- According to Statistics Canada's labour force survey, the Quebec City census metropolitan area (CMA) recorded a total of 426,400 jobs in 2014, for a net gain of 4,500 jobs since 2013.
- The increase in the total workforce (+1.6%) outweighed employment growth (+1.1%), leading to a 0.5 point increase in the unemployment rate (5.2% in 2014).
- The region fared well in 2014 despite various setbacks, including a monthly loss of 3,900 jobs from November to December 2014.
- For the province of Quebec, the labour market ended December with a loss of 6,700 jobs on a monthly basis. Unemployment stood at 7.5%, down slightly from 7.6% in November.
It is time to take a look at the regional labour market in 2014. The Quebec City CMA had the highest job creation rate in the province last year, adding 4,500 positions since 2013 and marking a new record of 426,400 jobs. The region also scored the lowest unemployment rate (5.2%), up slightly from 2013 (4.7%).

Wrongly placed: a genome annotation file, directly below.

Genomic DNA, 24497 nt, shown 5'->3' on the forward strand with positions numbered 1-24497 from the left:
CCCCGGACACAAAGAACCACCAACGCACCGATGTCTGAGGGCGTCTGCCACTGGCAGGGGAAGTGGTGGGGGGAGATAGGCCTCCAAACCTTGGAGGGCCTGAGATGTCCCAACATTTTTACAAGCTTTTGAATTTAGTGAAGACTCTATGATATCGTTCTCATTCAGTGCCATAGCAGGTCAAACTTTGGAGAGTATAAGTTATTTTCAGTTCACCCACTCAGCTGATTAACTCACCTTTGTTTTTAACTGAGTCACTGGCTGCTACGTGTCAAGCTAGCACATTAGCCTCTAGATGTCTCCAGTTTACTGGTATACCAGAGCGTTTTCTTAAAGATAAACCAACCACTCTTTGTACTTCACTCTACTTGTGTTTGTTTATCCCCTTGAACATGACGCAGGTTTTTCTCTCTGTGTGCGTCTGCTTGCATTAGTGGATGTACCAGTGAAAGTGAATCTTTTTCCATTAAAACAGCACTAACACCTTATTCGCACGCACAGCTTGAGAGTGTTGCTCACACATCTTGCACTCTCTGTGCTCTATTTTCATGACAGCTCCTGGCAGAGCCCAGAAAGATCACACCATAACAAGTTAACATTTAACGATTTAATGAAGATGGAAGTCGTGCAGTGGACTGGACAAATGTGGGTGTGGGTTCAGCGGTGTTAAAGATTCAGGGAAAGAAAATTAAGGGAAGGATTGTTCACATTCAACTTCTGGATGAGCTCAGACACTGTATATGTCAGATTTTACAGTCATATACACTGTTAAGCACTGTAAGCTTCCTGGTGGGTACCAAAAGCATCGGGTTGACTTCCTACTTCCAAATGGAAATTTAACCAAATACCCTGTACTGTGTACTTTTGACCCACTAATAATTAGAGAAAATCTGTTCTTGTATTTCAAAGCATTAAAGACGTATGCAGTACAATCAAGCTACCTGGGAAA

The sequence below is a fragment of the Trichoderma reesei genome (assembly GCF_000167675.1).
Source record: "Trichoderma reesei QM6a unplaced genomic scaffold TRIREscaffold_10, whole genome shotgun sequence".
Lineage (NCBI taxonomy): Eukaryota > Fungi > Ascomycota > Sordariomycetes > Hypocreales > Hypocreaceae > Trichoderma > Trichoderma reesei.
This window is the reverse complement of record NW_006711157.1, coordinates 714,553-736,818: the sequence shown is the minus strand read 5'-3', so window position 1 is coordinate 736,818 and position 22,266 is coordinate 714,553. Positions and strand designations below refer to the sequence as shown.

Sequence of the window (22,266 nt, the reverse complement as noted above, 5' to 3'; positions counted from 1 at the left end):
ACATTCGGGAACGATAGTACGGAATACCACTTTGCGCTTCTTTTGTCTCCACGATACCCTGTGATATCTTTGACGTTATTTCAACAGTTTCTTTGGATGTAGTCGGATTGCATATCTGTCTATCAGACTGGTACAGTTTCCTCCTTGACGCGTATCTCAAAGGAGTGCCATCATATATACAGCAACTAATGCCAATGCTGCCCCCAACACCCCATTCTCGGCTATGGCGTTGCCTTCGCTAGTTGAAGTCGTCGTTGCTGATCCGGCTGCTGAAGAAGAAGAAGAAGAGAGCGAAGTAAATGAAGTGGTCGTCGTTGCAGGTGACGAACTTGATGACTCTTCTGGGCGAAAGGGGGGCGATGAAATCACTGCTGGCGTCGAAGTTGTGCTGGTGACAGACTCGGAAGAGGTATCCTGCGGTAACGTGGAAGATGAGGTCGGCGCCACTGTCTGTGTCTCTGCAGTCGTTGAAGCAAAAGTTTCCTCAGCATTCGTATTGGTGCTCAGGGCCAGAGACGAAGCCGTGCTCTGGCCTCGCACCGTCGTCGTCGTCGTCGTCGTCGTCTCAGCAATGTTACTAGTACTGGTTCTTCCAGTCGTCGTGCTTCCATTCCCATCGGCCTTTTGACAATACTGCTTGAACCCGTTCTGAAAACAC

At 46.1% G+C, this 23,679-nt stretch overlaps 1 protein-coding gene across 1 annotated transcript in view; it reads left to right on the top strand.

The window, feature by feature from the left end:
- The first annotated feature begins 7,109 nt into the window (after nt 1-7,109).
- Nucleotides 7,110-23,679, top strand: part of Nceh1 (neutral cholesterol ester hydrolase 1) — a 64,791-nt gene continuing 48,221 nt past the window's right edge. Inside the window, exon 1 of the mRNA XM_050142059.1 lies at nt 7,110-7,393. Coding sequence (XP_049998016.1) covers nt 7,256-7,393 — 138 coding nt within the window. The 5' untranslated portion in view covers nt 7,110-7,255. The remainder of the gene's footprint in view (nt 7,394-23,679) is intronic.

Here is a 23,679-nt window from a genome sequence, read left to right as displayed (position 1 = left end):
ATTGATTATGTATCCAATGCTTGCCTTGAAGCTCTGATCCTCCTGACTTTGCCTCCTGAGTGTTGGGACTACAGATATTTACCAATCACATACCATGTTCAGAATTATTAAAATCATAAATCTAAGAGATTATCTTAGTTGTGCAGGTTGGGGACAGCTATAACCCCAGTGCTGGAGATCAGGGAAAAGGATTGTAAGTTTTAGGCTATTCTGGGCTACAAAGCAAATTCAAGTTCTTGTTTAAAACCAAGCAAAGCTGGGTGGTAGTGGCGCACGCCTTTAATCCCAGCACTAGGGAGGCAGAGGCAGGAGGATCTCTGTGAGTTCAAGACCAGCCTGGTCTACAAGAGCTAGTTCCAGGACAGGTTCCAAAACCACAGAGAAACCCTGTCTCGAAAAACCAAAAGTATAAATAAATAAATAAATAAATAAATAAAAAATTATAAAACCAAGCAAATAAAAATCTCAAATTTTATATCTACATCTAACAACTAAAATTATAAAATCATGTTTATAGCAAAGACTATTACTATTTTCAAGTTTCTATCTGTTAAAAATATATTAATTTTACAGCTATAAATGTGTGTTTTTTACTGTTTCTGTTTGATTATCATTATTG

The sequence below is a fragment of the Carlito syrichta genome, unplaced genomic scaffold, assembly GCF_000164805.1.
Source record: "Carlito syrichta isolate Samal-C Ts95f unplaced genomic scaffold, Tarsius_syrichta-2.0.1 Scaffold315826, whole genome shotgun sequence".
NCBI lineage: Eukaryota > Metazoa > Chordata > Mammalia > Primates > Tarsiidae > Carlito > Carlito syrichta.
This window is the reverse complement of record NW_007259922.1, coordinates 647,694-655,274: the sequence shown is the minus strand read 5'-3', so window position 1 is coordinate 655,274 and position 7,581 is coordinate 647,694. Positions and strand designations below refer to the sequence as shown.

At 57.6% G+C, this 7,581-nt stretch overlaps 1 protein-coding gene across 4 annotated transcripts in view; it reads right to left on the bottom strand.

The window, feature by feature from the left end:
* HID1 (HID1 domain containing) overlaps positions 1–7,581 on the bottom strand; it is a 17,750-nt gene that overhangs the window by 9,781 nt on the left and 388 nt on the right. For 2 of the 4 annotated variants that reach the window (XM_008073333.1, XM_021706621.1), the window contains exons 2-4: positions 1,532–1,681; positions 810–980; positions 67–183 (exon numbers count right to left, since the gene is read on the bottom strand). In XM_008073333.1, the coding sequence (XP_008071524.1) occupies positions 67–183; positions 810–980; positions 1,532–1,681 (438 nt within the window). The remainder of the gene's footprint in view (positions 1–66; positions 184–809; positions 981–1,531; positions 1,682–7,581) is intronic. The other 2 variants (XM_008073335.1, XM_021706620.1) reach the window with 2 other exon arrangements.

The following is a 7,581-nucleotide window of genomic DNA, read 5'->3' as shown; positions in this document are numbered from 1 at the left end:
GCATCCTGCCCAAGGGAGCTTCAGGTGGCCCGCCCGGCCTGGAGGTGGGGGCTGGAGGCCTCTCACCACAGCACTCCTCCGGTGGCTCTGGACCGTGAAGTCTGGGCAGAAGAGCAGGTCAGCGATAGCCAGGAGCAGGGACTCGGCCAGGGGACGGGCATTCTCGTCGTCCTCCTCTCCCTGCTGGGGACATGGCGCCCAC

For the first time since 2006, manufacturing outpaced the services sector with 3,000 jobs added (vs. 2,000 for services). These gains were enough to offset the loss of nearly 2,000 construction jobs. In addition, 15-to-24 and 25-to-54 year-olds boosted their presence on the regional labour market, with each group adding around 3,000 jobs. Full-time positions were more common among the former group, while 25-to-54 year-olds had a greater number of part-time workers. This helped to make up for lower employment in the 55-to-64 category.
The demand for labour remains a major issue in terms of economic growth in the Quebec City region. According to a recent Leger survey of business confidence, 61% of local CEOs plan to hire new employees in 2015 to support their growth, in addition to acquiring new expertise and replacing retirees. However, as borne out by low unemployment, the availability of potential candidates and the adaptation to new constraints could keep employment growth in check. The monthly loss of 3,900 jobs in December 2014 and the performance gap with other Canadian CMAs are there to remind us of that reality.